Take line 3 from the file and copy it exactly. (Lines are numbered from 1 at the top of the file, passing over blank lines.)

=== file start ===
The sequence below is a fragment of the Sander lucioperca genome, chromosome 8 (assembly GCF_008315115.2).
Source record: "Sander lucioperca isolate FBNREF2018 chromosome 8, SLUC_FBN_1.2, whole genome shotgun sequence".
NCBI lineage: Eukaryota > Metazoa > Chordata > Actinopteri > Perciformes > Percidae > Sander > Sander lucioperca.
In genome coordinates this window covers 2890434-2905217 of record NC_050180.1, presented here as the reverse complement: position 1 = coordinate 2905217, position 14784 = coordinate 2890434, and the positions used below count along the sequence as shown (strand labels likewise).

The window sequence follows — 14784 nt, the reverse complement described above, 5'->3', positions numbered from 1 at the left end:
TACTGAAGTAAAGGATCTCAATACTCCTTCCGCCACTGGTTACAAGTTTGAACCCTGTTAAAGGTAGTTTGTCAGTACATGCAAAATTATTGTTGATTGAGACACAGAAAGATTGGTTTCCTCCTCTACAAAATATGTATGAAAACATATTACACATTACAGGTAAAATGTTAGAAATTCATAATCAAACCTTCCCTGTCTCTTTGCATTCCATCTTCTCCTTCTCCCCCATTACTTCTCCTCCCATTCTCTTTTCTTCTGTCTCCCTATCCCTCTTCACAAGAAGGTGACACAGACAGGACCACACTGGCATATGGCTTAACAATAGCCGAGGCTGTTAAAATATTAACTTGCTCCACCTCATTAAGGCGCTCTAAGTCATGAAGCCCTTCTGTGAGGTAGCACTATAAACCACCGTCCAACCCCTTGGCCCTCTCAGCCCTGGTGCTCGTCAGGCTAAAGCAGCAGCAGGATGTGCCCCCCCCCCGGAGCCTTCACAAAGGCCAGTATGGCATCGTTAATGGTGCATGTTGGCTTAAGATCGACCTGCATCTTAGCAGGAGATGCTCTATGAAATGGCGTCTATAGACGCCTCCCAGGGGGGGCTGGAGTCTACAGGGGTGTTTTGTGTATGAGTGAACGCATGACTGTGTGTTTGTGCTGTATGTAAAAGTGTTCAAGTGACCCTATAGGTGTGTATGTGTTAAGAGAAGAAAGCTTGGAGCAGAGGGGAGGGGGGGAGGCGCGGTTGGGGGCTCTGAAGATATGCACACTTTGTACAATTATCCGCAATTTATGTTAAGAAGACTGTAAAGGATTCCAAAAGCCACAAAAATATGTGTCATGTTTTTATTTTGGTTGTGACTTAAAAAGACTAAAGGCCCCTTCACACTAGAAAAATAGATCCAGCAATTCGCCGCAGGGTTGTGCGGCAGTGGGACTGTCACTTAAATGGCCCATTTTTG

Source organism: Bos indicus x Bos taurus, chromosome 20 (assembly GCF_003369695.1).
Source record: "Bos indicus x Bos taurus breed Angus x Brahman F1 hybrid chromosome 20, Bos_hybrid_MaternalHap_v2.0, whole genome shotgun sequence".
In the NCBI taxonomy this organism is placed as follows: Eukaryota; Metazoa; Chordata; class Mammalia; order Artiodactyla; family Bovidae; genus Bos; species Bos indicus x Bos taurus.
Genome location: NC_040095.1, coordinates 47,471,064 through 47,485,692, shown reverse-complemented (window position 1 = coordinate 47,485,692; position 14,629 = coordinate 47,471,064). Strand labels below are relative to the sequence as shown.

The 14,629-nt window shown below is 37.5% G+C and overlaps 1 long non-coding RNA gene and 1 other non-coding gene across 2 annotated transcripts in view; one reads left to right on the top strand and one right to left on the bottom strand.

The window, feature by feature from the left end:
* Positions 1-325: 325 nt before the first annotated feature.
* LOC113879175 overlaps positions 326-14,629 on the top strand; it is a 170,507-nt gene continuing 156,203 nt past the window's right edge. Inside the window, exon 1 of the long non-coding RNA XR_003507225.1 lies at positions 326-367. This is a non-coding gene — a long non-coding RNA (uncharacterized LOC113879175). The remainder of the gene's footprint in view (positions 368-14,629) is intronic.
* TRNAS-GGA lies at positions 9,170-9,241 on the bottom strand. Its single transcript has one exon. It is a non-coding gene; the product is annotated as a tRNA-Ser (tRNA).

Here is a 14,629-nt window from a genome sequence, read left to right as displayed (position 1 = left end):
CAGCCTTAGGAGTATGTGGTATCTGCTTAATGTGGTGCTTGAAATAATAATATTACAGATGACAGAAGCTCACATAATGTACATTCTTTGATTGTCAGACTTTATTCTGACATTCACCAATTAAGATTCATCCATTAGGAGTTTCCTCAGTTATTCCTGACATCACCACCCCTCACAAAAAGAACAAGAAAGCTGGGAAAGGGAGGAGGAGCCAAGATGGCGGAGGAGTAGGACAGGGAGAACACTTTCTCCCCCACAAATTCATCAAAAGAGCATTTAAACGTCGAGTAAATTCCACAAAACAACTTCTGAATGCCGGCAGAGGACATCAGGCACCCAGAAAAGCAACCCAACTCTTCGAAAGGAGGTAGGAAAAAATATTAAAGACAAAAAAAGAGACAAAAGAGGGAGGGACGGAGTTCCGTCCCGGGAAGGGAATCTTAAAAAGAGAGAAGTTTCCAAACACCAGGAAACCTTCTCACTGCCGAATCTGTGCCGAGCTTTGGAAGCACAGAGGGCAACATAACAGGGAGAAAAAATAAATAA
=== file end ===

NCBI lineage: Eukaryota > Metazoa > Chordata > Actinopteri > Perciformes > Percidae > Sander > Sander lucioperca.